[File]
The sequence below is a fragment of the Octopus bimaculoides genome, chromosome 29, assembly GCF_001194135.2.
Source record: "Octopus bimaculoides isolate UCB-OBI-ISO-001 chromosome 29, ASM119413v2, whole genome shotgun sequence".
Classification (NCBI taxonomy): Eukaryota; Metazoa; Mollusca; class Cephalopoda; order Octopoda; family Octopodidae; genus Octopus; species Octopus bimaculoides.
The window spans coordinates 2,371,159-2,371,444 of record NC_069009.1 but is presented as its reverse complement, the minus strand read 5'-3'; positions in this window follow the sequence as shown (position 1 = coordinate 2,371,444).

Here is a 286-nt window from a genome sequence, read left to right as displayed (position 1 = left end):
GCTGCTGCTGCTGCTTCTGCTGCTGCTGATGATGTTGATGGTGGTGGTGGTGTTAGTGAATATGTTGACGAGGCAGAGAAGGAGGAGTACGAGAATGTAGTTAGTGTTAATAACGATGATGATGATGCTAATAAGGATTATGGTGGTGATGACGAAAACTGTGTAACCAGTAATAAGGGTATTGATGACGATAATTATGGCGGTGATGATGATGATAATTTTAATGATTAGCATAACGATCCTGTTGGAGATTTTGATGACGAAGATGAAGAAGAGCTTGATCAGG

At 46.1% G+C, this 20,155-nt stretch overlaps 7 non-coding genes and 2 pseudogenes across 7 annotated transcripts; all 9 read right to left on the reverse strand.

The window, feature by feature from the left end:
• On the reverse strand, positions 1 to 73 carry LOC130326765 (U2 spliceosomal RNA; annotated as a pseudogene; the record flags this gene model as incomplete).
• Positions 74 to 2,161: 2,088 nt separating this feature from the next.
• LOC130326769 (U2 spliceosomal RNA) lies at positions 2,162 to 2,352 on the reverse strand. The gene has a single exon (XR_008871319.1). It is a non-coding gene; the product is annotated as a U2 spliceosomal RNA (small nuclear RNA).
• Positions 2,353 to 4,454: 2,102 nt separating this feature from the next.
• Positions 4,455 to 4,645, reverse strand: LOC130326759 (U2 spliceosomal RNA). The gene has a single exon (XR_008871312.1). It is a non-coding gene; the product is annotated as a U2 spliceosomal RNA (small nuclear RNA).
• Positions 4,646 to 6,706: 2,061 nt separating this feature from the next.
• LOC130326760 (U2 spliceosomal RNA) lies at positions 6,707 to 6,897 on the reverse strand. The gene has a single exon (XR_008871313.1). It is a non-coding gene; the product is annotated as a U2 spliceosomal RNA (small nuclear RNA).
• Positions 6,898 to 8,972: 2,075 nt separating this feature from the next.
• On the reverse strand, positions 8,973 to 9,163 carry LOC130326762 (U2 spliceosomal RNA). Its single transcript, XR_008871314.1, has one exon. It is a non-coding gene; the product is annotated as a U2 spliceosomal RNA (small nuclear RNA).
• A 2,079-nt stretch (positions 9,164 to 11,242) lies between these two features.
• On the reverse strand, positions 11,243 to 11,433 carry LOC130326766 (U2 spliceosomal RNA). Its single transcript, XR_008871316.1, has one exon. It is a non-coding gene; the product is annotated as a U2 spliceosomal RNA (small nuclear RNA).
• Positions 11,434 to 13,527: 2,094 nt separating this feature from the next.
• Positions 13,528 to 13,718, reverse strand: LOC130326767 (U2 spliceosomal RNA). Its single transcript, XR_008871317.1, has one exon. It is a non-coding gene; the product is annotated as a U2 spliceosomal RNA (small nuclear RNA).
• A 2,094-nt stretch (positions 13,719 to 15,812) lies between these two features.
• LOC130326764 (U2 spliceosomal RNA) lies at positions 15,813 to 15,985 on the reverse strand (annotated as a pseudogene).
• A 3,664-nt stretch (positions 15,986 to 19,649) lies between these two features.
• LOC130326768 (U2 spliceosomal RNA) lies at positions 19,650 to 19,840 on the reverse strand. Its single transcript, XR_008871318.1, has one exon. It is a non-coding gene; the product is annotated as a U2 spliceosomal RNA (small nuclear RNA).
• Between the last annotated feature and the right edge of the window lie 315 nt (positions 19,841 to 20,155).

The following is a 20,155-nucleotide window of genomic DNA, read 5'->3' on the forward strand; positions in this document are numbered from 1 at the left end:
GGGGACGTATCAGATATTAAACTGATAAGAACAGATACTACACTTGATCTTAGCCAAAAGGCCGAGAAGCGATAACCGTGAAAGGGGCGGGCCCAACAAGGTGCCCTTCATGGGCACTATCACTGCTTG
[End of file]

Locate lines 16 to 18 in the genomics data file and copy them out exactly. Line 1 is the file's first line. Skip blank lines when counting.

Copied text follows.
• Positions 6,898 to 8,972: 2,075 nt separating this feature from the next.
• On the reverse strand, positions 8,973 to 9,163 carry LOC130326762 (U2 spliceosomal RNA). Its single transcript, XR_008871314.1, has one exon. It is a non-coding gene; the product is annotated as a U2 spliceosomal RNA (small nuclear RNA).
• A 2,079-nt stretch (positions 9,164 to 11,242) lies between these two features.